By Steve W
For those who aren’t aware of what Uber is, it’s billed as “Everone’s Private Driver”. It’s a taxi service of sorts, but as Uber is not a member of a recognised ATO (Approved Taxi Organisation) liked Combined and Kiwi Cabs et al, it’s instead running as a Private Hire Service in a similar way to those stretch limos that cruise Courtenay Place full of intoxicated hens and stag parties on Saturday nights.
The company started in San Francisco back in 2010 and has gradually spread all over America and now… the World! It’s huge in China according to the driver I had.
Google has invested just over ¼ billion US$ into the company, so Mr Page seems to think that they’re onto a good thing.
People who want to be an Uber driver need to apply to Uber, then pass a “fit and proper person” check and obtain the P (Passenger class) certification on their license.
I used the service yesterday as I’d already signed up for notifications of new launches, and it went something like this;
Download and install the app on my phone, then login with the credentials I’d signed up with on the website. You do need to log a credit card with them during the process as this is how you pay for the ride, you do not pay the driver directly which means no rummaging for money at the end of the trip.
Opened the app, it worked out where I was standing and invited me to move the pointer to exactly where I’d like to be collected from. I could see little pictures of cars moving around the map which represented the Uber drivers in the area. The app told me that a driver was available and the ETA was 1 minute.
I moved the pointer to an appropriate location and pressed the “Collect me” button, then proceeded to watch the nearest car image on my screen start heading towards me. The display popped up telling me that Michael would be arriving very shortly in a Toyota Camry, and could I please enter my intended destination. About 20 seconds later, said car arrived, Michael asked if I was me, then I hopped into the car and off we headed.
It turned out that I was his first Uber pickup as well, so it was a 2-cherries for the price of 1 deal.
We had a good chat as he drove me home. It turned out that he used to be a “regular” taxi driver and had jumped ship, so the car was already kitted out with a few accoutrements.
Given that I’d manage to jump onto a “Secret” promotion, the ride was free, but Michael was able to tell me that the ride would usually have been $15. The cheapest taxi ride I’ve ever had over a similar time\distance was just over $20. This was at 6pm on a workday.
The pricing was $1.50 base (similar to “Flagfall” for regular taxis), plus $1.85 per kilometre, plus 50c per minute, this means that a 5Km trip that takes 10 minutes is $1.50 + $9.25 + $5 = $15.75 which is then rounded down to the nearest whole dollar, so $15 total.
Given that there isn’t much in the way of a governing body, who oversees the drivers? Well, in this age of social media, you do. At the end of a journey, the passenger rates the driver out of 5 stars and can also leave comments as to the quality of the service provided. If a driver receives a high enough number of lower ratings, then they will receive warnings from Uber and eventually their Uber “license” will be revoked.
The obvious advantages of Uber to me are;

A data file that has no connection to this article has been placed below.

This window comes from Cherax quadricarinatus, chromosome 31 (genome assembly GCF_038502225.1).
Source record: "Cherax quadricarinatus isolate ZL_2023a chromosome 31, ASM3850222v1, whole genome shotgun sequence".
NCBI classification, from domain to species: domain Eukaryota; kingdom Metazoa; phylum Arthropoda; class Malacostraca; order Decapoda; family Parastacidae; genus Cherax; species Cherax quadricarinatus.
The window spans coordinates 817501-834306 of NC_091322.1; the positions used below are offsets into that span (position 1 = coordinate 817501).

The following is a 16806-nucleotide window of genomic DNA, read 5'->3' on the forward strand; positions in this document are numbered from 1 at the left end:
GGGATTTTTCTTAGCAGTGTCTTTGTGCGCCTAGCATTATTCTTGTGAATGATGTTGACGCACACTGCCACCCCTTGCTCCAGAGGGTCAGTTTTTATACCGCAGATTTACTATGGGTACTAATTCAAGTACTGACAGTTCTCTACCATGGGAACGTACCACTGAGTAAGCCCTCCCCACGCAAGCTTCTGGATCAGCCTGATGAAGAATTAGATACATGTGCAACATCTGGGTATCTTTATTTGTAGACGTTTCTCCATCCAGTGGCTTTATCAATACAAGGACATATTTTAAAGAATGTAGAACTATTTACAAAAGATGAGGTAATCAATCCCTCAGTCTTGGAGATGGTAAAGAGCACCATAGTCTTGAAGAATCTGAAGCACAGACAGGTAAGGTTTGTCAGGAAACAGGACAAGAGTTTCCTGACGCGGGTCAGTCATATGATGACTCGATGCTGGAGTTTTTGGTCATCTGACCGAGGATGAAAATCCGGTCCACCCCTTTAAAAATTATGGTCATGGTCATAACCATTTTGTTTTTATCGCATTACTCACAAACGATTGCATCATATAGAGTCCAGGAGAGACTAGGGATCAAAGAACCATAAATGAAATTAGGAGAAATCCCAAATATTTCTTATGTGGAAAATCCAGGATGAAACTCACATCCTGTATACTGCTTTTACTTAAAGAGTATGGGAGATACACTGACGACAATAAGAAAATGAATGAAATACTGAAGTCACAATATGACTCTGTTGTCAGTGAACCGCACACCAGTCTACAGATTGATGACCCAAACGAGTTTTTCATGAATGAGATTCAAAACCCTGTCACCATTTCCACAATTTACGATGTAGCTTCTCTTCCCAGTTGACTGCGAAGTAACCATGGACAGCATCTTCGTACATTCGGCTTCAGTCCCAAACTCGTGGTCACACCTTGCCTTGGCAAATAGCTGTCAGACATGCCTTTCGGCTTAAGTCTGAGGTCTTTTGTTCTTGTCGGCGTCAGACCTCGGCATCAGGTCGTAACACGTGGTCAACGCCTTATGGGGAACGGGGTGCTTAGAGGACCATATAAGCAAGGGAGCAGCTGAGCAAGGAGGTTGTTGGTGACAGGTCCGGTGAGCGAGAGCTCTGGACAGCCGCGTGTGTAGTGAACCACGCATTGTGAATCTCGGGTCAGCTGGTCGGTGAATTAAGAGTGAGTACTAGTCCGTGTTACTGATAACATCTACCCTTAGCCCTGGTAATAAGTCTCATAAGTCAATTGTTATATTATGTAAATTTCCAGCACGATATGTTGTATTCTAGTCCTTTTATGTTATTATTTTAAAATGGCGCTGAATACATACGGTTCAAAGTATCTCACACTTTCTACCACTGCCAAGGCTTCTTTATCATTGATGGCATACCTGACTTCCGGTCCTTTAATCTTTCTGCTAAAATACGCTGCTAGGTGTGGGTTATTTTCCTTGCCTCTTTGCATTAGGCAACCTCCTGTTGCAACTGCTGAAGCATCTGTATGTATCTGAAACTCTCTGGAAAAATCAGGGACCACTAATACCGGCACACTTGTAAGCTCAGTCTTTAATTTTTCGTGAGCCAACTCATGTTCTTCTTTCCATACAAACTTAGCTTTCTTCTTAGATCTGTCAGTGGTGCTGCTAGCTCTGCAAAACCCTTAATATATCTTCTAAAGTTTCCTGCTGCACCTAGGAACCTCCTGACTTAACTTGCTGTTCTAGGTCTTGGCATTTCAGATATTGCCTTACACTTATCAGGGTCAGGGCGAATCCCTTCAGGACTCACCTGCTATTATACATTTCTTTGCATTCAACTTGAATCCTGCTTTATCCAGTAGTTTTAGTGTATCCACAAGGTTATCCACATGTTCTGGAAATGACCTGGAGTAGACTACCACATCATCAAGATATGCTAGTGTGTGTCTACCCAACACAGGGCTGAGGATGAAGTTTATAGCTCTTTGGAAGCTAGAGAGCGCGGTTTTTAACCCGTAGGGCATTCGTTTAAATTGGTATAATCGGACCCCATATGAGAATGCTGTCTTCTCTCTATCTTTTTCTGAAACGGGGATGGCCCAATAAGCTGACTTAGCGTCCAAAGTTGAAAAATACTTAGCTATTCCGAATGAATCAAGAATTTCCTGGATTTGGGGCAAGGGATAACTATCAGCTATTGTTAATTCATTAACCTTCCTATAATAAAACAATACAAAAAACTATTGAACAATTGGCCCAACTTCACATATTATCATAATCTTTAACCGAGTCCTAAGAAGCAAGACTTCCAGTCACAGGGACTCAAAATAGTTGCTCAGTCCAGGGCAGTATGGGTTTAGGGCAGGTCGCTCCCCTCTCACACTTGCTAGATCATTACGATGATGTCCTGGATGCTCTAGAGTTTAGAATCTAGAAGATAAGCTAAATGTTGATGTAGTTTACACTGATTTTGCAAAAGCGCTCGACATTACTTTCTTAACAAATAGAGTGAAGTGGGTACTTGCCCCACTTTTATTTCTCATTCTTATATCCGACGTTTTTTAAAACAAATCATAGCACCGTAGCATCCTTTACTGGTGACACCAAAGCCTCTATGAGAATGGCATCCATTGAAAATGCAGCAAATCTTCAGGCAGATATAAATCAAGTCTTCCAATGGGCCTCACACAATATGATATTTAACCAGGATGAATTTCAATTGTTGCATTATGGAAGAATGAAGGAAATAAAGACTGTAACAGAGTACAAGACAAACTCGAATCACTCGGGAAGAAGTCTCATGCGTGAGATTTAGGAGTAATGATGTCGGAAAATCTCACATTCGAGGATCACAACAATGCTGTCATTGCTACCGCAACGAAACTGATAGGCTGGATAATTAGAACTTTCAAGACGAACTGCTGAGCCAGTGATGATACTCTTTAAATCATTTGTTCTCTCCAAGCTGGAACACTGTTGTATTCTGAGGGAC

- No trying to explain the details of where you want to go to\from to the person at the other end of the phone who can’t hear you because of the drunken schmuck shouting beside you.
- No walking to the ATM in the rain to get money to pay the driver, or mucking about with the card at the end of the trip and paying the extra fees.
- No airport surcharges!
- Cheaper than a “regular” Taxi.
- Near real-time feedback on the quality of the driver and their vehicle.
- You can get an estimated cost from the application before your trip so you know roughly what the final cost will be with only the time taken being the variable factor. Given that payment happens behind the scenes this is possibly less useful than it might otherwise be.
- No adherence to any governing body beyond the Uber company themselves leaves them in a bit of a limbo with regards to regulation. Most (all?) Taxis operated locally have cameras installed in them these days to protect both the driver and passenger, Uber vehicles have no such requirements.
- It undercuts the incumbent taxi companies. This is also known as “more competition”. I find it hard to feel sad for the companies given how long they’ve been fleecing both us and their employees.
Uber offers various different levels of service, but only their standard “UberX” service is currently available in NZ. The original service, “Uber”, which is the “high end” offering, requires drivers to have an associated “higher-end” vehicle like a late model BMW or the like, and is in line with their initial “personal-driver” ethos, UberX opened it up to the masses and is the standard service for regular folks. They also offer UberBlack, UberLux and others but they also are not currently available in NZ, unfortunately neither is their ride-sharing service which is essentially car-pooling by proxy.
I’ve since used the service another couple of times and find it to be brilliant, but my 3rd trip shows that the system, as per regular taxis, is still no guarantee that your driver may not be a little “odd”. I’ve never seen that many devices attached to a dashboard before…
Of the 3 drivers, 2 are also currently “regular” taxi drivers, and the 3rd is an ex airport shuttle driver.
Oh, and if you want a $10 discount on your first Uber trip, then the link https://www.uber.com/invite/
For Android users who want the Uber app go here
While Apple users can go here
And if you’re one of *those* people who has a Windows Phone, I’m lead to believe you can go here